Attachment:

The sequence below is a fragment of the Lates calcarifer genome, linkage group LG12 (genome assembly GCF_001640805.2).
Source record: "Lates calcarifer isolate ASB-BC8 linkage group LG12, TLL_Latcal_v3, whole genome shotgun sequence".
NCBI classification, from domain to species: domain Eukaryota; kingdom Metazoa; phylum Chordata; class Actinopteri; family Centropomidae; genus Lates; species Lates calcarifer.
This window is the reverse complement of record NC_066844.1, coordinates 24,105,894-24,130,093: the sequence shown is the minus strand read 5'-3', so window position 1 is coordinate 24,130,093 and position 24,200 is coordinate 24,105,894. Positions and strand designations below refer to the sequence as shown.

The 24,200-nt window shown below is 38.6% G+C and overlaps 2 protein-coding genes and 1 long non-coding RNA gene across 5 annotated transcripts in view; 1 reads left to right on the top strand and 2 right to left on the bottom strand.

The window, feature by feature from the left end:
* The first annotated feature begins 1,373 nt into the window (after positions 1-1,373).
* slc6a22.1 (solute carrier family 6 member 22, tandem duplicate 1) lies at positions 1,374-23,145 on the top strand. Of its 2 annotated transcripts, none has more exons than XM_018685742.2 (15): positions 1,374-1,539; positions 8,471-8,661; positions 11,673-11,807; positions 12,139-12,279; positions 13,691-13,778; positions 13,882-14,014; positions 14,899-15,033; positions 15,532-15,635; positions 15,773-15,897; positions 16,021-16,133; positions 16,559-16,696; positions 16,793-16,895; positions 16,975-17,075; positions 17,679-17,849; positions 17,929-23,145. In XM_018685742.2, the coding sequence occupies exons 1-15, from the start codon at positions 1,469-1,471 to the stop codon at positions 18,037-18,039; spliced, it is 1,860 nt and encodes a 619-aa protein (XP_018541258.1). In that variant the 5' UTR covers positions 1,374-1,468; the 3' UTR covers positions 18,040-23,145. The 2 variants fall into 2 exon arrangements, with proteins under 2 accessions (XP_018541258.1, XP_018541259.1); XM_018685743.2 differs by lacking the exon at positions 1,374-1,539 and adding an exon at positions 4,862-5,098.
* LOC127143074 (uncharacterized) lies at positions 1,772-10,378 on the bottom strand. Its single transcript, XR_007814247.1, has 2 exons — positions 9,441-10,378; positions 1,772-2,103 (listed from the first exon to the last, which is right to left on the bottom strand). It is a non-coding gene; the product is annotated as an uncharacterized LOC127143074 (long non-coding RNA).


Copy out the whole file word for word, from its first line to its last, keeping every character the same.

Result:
The sequence below is a fragment of the Lates calcarifer genome, linkage group LG12 (genome assembly GCF_001640805.2).
Source record: "Lates calcarifer isolate ASB-BC8 linkage group LG12, TLL_Latcal_v3, whole genome shotgun sequence".
NCBI classification, from domain to species: domain Eukaryota; kingdom Metazoa; phylum Chordata; class Actinopteri; family Centropomidae; genus Lates; species Lates calcarifer.
This window is the reverse complement of record NC_066844.1, coordinates 24,105,894-24,130,093: the sequence shown is the minus strand read 5'-3', so window position 1 is coordinate 24,130,093 and position 24,200 is coordinate 24,105,894. Positions and strand designations below refer to the sequence as shown.

The 24,200-nt window shown below is 38.6% G+C and overlaps 2 protein-coding genes and 1 long non-coding RNA gene across 5 annotated transcripts in view; 1 reads left to right on the top strand and 2 right to left on the bottom strand.

The window, feature by feature from the left end:
* The first annotated feature begins 1,373 nt into the window (after positions 1-1,373).
* slc6a22.1 (solute carrier family 6 member 22, tandem duplicate 1) lies at positions 1,374-23,145 on the top strand. Of its 2 annotated transcripts, none has more exons than XM_018685742.2 (15): positions 1,374-1,539; positions 8,471-8,661; positions 11,673-11,807; positions 12,139-12,279; positions 13,691-13,778; positions 13,882-14,014; positions 14,899-15,033; positions 15,532-15,635; positions 15,773-15,897; positions 16,021-16,133; positions 16,559-16,696; positions 16,793-16,895; positions 16,975-17,075; positions 17,679-17,849; positions 17,929-23,145. In XM_018685742.2, the coding sequence occupies exons 1-15, from the start codon at positions 1,469-1,471 to the stop codon at positions 18,037-18,039; spliced, it is 1,860 nt and encodes a 619-aa protein (XP_018541258.1). In that variant the 5' UTR covers positions 1,374-1,468; the 3' UTR covers positions 18,040-23,145. The 2 variants fall into 2 exon arrangements, with proteins under 2 accessions (XP_018541258.1, XP_018541259.1); XM_018685743.2 differs by lacking the exon at positions 1,374-1,539 and adding an exon at positions 4,862-5,098.
* LOC127143074 (uncharacterized) lies at positions 1,772-10,378 on the bottom strand. Its single transcript, XR_007814247.1, has 2 exons — positions 9,441-10,378; positions 1,772-2,103 (listed from the first exon to the last, which is right to left on the bottom strand). It is a non-coding gene; the product is annotated as an uncharacterized LOC127143074 (long non-coding RNA).